Sterling remained stuck near its weakest since 2017 and analysts are predicting renewed volatility
Traders paused their heavy selling of the pound on Wednesday but the British currency remained stuck near its weakest since 2017 and analysts are predicting renewed volatility.
Risks of a no-confidence vote in the new Conservative government as soon as it comes back from the summer recess, or an early election are two of the many scenarios investors envision happening as a Oct. 31 deadline to leave the European Union approaches.
Boris Johnson, who took over as prime minister two weeks ago, said he would take Britain out of the EU in three months “do or die” as he formed a new cabinet filled predominantly with Brexiteers.
He said he is looking to negotiate a deal with the bloc, but he also demanded that Brussels show a willingness to change the deal it agreed with his predecessor before negotiations.
If a deal is not found by October, Britain will leave the EU without an agreement in place, Johnson said.
Johnson’s insistence that Britain is boosting preparations to leave without a divorce agreement if Brussels refuses to renegotiate has spooked markets, and last week it sent the pound tumbling.
With the clock ticking, there may be no time left to prevent a no-deal exit, analysts say. Most investors have been forced to recalculate their assumptions of a no-deal Brexit.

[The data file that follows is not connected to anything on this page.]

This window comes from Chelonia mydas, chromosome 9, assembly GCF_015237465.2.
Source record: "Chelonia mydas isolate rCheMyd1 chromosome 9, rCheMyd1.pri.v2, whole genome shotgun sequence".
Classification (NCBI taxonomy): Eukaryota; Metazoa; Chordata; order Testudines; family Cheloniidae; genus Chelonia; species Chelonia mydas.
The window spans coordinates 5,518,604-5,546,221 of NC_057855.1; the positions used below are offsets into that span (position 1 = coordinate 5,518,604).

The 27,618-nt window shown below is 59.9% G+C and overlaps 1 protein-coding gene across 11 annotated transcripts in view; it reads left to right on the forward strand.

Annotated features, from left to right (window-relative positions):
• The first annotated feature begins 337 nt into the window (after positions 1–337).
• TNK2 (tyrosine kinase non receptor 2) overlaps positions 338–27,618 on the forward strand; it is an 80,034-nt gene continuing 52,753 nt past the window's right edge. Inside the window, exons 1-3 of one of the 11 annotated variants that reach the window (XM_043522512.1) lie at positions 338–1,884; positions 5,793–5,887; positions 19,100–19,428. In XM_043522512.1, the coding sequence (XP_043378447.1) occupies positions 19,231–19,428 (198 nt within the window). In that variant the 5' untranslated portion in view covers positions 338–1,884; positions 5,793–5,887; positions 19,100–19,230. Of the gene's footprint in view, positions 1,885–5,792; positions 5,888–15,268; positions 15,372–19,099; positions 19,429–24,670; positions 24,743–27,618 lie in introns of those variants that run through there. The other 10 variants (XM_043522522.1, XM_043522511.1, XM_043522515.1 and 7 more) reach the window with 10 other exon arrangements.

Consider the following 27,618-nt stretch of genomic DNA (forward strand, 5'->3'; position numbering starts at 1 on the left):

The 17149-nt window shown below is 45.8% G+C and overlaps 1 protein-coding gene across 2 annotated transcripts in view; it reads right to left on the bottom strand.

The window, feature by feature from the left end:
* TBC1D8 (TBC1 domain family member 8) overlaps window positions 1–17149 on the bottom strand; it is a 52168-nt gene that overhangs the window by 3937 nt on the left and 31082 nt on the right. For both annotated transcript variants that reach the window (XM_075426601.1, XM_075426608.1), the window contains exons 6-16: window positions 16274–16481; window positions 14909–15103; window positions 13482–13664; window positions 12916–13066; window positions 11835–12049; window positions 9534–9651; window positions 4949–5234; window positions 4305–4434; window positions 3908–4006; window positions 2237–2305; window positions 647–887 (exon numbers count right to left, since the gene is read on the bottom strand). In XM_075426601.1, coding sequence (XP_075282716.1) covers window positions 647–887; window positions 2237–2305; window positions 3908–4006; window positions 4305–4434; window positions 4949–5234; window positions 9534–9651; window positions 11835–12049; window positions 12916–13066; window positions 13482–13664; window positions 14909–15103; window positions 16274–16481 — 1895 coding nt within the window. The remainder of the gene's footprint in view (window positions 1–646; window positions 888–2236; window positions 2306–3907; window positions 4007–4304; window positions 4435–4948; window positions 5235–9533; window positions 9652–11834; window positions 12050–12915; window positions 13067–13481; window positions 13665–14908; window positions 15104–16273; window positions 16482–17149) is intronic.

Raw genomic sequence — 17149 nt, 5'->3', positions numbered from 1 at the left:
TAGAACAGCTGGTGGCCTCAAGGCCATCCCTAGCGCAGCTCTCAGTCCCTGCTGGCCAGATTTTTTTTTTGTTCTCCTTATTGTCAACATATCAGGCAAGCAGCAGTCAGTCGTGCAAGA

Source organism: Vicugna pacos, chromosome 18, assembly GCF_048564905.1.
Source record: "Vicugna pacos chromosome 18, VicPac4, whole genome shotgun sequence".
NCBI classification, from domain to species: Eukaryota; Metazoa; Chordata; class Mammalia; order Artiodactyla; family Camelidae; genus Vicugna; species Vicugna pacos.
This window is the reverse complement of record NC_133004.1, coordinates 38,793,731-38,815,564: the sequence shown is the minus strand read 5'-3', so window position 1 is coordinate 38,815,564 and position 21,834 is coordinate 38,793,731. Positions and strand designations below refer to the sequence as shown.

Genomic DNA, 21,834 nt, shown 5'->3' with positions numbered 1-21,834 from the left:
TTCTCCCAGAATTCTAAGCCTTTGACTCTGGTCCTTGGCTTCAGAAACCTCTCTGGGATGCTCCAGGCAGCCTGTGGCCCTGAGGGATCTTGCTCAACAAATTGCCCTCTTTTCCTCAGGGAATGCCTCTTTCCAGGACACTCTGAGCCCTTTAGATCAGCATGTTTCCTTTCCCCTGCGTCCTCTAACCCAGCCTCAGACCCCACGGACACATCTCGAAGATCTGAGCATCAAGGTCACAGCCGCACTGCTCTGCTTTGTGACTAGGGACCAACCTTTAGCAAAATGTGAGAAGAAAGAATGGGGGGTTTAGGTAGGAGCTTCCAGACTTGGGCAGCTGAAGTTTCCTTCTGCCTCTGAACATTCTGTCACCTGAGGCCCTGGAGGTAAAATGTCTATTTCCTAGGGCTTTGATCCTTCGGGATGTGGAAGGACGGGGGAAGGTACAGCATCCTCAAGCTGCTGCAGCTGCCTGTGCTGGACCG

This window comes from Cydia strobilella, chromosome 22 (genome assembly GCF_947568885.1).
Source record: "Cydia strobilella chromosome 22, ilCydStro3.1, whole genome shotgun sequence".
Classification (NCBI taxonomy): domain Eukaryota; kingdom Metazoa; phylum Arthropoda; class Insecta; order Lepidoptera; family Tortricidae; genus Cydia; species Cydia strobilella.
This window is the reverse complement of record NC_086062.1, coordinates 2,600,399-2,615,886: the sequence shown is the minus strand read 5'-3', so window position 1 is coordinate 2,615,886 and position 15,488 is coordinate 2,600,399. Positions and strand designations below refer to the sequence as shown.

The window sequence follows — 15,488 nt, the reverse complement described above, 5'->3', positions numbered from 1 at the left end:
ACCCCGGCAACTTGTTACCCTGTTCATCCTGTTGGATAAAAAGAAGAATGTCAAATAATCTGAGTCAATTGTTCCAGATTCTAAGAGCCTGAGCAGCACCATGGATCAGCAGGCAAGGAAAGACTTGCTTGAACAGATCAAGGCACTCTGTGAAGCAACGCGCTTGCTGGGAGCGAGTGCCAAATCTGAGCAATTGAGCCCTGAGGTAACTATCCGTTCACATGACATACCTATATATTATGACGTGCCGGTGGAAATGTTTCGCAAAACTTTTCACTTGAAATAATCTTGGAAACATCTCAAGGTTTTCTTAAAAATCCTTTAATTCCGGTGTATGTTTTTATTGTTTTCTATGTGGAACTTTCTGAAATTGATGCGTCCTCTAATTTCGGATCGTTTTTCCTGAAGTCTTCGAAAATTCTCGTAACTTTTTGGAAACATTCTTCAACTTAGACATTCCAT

There are many key dates ahead for sterling, but the passing of Sept. 5 without a successful motion of no-confidence in the government will in our view be a further important step along the road of a no-deal Brexit on Oct. 31, said Derek Halpenny, head of research at MUFG.
The pound was slightly lower at $1.2151 on Wednesday, not far from the 31-month low of $1.2080 it reached at the beginning of the month.
Against the euro, the pound was also not far from the 23-month low it hit on Tuesday, last trading flat at 92.10 pence.
However, the derivatives market implies that traders foresee further sterling weakness.
Three-month sterling risk reversals, which cover the October deadline, show that investors have been buying more options betting the pound would fall than options betting it would rise.
According to the Commodity Futures Trading Commission data, leveraged funds added more net short sterling positions in the week to July 30, taking the amount of contracts to $6.85 billion, its highest since May 2017.
Andreas Koenig, head of global forex at asset manager Amundi, said he was underweight sterling, but only slightly because the many possible Brexit scenarios leave the door open for sterling moving in either direction.
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